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Feds hit NH companies on 1099s for $500k Posted by on

The U.S. Department of Labor delivered an early stocking full of coal to the Poulins and their trio of cheating companies yesterday, ordering them to pay 99 workers close to $500,000 in back wages and damages as well as a civil penalty of $108,900.

Di-pat Construction, Jerry Construction and Kel-Rick Construction management, owned by Johanne, Jerry and Patrick Poulin respectively were cited for ??willful and repeated violations of the [Fair Labor Standards Act] minimum wage, overtime and record keeping provisions.?? All three companies are based in New Hampshire and have overlapping operations.

??Our investigation found that these employers were intentionally misclassifying workers as independent contractors instead of ??employees?? to avoid paying them time-and-a-half for overtime hours they worked,?? said George Rioux, director of the Labor Department??s Wage and Hour Division district office in Boston. ??They paid the workers straight time for overtime hours and sometimes did not even pay for all hours worked. As joint employers, they switched workers among the companies in a further attempt to avoid the requirements of the law. Such behavior by any employer will not be tolerated by the Labor Department.??

According to the Department of Labor??s press release ??the defendants agreed to entry of the judgment without admitting liability.?? As part of the judgment, Jerry Poulin is prohibited from ??serving in the future as an owner, director or executive of any business entity covered by the FLSA.??

Manchester Union-Leader reports here. Nashua Telegraph story here.





Obama administration could aggressively tackle 1099s Posted by on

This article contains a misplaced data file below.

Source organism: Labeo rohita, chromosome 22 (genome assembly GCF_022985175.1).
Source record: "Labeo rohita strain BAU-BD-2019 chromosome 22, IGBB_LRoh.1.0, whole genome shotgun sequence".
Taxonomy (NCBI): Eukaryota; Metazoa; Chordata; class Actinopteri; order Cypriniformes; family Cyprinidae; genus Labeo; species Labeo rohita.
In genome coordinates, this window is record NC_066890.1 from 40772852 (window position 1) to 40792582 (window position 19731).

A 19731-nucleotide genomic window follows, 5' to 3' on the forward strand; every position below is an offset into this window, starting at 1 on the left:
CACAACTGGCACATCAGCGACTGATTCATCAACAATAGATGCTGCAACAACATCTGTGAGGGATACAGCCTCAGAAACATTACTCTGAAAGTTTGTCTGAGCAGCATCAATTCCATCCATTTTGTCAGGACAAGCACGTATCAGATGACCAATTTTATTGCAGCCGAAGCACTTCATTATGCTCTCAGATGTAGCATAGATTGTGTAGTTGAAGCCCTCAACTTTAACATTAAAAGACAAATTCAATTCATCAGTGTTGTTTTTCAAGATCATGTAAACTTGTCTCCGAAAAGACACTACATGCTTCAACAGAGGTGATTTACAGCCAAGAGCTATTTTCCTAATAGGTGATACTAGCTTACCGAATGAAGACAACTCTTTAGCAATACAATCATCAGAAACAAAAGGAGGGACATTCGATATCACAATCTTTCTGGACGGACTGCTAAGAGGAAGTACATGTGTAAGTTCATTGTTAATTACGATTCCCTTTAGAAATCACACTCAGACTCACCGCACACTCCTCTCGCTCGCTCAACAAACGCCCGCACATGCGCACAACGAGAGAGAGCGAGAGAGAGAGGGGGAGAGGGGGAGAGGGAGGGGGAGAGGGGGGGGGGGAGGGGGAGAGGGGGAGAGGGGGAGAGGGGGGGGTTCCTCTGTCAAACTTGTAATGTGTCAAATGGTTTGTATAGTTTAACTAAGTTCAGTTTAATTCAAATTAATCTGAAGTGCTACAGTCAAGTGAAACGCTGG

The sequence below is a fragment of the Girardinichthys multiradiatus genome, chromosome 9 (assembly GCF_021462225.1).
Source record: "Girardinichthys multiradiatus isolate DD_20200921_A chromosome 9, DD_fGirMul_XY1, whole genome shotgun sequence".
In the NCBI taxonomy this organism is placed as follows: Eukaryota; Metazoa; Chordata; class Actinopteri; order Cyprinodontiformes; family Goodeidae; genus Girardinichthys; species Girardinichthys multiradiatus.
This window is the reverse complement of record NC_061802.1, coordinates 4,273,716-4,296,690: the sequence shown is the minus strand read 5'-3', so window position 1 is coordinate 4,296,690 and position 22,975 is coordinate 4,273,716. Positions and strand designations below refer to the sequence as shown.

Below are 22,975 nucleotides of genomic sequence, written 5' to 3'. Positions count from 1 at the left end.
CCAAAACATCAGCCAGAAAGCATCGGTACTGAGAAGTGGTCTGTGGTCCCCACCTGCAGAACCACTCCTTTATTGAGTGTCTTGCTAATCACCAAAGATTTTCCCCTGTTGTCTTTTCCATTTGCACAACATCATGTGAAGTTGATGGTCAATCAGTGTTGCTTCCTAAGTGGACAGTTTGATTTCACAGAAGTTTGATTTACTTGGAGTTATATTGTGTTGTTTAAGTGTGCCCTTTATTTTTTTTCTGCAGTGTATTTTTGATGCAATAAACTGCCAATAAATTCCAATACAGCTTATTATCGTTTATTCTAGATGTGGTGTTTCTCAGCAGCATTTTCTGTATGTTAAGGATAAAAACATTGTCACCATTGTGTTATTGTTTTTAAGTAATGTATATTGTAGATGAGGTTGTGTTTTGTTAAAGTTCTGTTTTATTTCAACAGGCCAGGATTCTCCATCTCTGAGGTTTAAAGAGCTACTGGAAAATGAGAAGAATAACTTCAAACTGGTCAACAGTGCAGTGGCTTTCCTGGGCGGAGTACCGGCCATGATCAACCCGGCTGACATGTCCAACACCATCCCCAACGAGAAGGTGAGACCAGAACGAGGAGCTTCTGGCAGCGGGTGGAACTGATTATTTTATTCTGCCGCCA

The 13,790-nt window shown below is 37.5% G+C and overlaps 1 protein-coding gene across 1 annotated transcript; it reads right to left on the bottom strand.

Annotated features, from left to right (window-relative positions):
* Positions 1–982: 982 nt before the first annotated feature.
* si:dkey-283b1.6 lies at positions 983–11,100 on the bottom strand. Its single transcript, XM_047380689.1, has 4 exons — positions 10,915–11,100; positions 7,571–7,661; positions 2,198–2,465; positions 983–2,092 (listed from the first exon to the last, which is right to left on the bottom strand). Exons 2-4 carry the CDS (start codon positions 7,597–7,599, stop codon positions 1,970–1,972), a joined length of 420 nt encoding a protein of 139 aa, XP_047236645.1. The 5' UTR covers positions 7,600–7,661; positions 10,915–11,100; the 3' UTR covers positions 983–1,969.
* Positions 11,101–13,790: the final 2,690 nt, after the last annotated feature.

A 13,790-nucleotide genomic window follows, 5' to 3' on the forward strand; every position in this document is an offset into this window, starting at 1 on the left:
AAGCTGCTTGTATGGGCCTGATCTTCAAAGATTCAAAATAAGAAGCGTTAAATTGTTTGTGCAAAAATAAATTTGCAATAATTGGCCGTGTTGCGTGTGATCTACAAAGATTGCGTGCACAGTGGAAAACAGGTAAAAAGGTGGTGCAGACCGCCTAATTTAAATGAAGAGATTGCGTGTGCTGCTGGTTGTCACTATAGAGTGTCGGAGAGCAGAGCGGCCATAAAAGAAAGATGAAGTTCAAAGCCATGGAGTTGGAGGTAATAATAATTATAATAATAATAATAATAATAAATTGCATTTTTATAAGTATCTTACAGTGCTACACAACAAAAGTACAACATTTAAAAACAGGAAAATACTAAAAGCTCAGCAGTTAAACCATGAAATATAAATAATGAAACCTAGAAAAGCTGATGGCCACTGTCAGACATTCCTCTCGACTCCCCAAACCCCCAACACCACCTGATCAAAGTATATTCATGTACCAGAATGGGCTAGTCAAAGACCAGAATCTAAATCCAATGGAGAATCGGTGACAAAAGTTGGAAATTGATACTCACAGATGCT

Former Clinton Chief of Staff John Podesta, who is running President-elect Barack Obama's transition team, was previously heading a think tank which will recommend to Obama that the top priority of the Department of Labor should be tackling the issue of worker misclassification. It is a significant sign that workers, both union and nonunion, will enjoy greater protection under an Obama administration.

At an event on Monday in Washington titled "Putting Workers First," the Center for American Progress will release reports that address the misclassification issue as well as the Department of Labor's handling of other issues, such as worker safety, federal contracting and the treatment of immigrant workers.

The reports will detail specific ways the Executive Branch can make progress right away and recommends things that can be moved through congress. Many of them mirror what has been implemented in New England states recently, such as opening the doors for multiple agencies to share information and cooperate on investigations.

For eight years, the Bush administration and the Department of Labor have reduced investigations and enforcement, instead relying on ??voluntary compliance?? with many laws that protect workers. That is expected to change dramatically under Obama.

In addition to changing the culture of enforcement at important federal agencies to more aggressively protect workers, many expect fines levied against employers who violate those protections to be increased, to discourage future violations.

Kara Walter, a policy director for the CAP, said the group thinks ??misclassification is an item the Obama administration can work on immediately. Some of it is covered under the Fair Labor Standards Act," Walter said. "We are definitely looking at innovations. And we think that the focus on worker protection and regulation can be
accomplished with executive powers that can be used without the immediate need for legislation."




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